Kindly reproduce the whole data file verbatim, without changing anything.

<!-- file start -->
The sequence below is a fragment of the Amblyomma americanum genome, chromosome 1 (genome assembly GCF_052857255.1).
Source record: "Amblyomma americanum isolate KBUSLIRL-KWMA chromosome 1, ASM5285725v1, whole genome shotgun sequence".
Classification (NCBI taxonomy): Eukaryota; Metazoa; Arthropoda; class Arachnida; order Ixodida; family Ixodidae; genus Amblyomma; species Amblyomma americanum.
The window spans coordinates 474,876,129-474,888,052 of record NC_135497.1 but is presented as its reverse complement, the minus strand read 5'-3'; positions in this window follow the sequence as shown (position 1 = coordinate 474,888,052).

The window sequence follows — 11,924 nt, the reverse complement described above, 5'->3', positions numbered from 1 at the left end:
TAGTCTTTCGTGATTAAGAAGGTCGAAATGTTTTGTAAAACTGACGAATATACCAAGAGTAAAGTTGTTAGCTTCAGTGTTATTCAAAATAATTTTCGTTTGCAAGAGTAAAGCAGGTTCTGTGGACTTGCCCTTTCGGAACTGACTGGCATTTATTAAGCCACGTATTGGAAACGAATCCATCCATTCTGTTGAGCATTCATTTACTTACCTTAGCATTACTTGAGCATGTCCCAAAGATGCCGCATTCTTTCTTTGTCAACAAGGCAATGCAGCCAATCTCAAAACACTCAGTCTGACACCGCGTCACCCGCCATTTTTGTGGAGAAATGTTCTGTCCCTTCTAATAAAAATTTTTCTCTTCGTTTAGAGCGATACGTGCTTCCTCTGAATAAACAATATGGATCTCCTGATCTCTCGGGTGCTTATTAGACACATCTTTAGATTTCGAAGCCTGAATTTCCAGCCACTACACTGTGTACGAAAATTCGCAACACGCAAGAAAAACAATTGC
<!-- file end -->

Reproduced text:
The sequence below is a fragment of the Amblyomma americanum genome, chromosome 1 (genome assembly GCF_052857255.1).
Source record: "Amblyomma americanum isolate KBUSLIRL-KWMA chromosome 1, ASM5285725v1, whole genome shotgun sequence".
Classification (NCBI taxonomy): Eukaryota; Metazoa; Arthropoda; class Arachnida; order Ixodida; family Ixodidae; genus Amblyomma; species Amblyomma americanum.
The window spans coordinates 474,876,129-474,888,052 of record NC_135497.1 but is presented as its reverse complement, the minus strand read 5'-3'; positions in this window follow the sequence as shown (position 1 = coordinate 474,888,052).

The window sequence follows — 11,924 nt, the reverse complement described above, 5'->3', positions numbered from 1 at the left end:
TAGTCTTTCGTGATTAAGAAGGTCGAAATGTTTTGTAAAACTGACGAATATACCAAGAGTAAAGTTGTTAGCTTCAGTGTTATTCAAAATAATTTTCGTTTGCAAGAGTAAAGCAGGTTCTGTGGACTTGCCCTTTCGGAACTGACTGGCATTTATTAAGCCACGTATTGGAAACGAATCCATCCATTCTGTTGAGCATTCATTTACTTACCTTAGCATTACTTGAGCATGTCCCAAAGATGCCGCATTCTTTCTTTGTCAACAAGGCAATGCAGCCAATCTCAAAACACTCAGTCTGACACCGCGTCACCCGCCATTTTTGTGGAGAAATGTTCTGTCCCTTCTAATAAAAATTTTTCTCTTCGTTTAGAGCGATACGTGCTTCCTCTGAATAAACAATATGGATCTCCTGATCTCTCGGGTGCTTATTAGACACATCTTTAGATTTCGAAGCCTGAATTTCCAGCCACTACACTGTGTACGAAAATTCGCAACACGCAAGAAAAACAATTGC